A couple of years ago, we wrote about the Archives diplomatiques outside Paris at La Courneuve. At that time, they had just opened their new site and things were a bit raw, to say the least. Much has improved since then and we have been spending more time there. We report here on one of their collections that is most interesting to genealogists.
All of those emigrants who left France did not always cut loose from their families. Many stayed in as close touch as the communication methods of the day allowed. They sent money home; they sent tickets for relatives to follow them. They were involved in the lives of those left behind. During the years of their separation, life went on as usual back home and it was, as usual or comme d'habitude, completely and thoroughly documented and certified by the local notaire.
Many times, a corresponding notarial acte was required from the overseas relative. As an example, for a minor child to be married, a father had to give his consent, the consentement à mariage. If he were in another land, he did this by going to his closest French embassy or consulate and asking the notaire who would be on the staff there to draft the consentement for him. Written, witnessed and stamped, it would then be posted back home. And then probably lost over the decades. The notaire, however, kept a minute book, with an entry for each acte he wrote.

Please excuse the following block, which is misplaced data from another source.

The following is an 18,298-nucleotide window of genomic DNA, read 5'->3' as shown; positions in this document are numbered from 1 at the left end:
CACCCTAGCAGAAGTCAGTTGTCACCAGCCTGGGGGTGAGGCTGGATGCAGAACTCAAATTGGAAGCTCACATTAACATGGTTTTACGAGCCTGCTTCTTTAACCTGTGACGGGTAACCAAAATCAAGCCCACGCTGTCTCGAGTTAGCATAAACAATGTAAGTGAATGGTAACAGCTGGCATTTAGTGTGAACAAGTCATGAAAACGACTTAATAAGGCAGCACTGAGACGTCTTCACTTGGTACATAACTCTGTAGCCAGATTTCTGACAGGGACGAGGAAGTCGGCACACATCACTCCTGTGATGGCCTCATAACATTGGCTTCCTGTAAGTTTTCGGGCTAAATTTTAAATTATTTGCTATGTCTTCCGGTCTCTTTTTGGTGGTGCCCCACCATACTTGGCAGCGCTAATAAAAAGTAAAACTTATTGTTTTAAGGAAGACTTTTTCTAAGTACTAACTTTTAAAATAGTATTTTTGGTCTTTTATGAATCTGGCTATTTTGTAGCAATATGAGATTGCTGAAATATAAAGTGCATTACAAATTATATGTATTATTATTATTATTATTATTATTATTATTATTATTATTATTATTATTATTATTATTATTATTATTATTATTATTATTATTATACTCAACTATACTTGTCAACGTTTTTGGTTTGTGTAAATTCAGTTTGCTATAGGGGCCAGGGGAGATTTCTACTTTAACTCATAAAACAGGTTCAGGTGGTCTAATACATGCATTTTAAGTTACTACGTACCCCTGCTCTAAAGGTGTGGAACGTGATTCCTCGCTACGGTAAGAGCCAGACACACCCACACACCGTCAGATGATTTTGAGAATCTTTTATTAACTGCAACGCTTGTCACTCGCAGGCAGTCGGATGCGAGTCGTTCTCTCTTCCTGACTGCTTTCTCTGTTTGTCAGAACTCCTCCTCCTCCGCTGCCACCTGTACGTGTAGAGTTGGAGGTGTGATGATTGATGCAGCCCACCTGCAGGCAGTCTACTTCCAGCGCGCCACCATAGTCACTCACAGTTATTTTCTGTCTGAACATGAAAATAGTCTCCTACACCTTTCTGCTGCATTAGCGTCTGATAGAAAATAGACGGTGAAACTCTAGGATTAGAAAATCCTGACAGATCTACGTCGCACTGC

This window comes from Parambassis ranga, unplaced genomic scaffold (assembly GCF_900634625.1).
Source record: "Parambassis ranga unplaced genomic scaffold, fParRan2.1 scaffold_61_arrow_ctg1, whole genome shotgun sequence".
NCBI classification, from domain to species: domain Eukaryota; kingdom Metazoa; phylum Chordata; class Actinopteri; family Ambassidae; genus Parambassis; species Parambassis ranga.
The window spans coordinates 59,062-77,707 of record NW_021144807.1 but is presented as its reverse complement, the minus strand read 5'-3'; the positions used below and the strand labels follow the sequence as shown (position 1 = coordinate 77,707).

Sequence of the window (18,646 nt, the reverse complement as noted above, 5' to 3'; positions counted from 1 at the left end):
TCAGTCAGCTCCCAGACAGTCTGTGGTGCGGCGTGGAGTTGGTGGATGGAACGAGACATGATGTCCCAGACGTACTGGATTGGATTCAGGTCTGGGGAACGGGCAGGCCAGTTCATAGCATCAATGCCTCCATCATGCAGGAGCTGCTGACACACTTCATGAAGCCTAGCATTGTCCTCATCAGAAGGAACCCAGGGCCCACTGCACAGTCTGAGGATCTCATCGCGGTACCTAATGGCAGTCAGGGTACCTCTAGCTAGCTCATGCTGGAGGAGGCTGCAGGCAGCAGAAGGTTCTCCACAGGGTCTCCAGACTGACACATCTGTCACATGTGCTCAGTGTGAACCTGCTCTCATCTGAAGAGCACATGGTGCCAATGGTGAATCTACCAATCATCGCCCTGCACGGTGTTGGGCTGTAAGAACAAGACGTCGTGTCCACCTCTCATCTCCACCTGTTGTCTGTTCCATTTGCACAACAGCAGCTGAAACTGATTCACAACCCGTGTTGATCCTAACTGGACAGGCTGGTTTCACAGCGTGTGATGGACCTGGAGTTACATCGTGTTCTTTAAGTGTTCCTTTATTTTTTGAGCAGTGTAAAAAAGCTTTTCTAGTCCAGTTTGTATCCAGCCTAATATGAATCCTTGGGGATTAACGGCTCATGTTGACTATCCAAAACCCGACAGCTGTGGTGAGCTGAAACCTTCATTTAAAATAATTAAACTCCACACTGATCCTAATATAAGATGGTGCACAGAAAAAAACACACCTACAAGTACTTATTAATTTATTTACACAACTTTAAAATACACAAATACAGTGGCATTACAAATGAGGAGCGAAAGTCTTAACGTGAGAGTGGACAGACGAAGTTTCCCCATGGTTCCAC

Other types of actes included procurations, or power of attorney, and confirmations of all sorts of things, such as deliveries and payments. According to the diligence of the notaire, the acte may have been noted in the minute book in a most cursory fashion or it may have been written out in great detail. We came across an entire contract copied into the minute book, taking up nine pages.
If the notaire were one of the more diligent, these minute books can be a superb resource for the genealogist. They often contain much family detail and can often be the best way to find or confirm a French immigrant's relatives.
The collection is entitled Actes des Chancelleries and covers the years from 1834 to 1900 (though not every consular post sent books for all of those years). The minute books were sent to the Ministry of Foreign Affairs by the various overseas posts each year. Initially, they were filed chronologically. In 1989, the archivists put them in alphabetical order by the name of the city where the embassy or consulate was located. (Beware of the article! The minute books for New Orleans, for example, are filed under the letter "L", for La Nouvelle Orléans.) They are not microfilmed and are not online. You have to go there, but it could very well be worth it.
©2012 Anne Morddel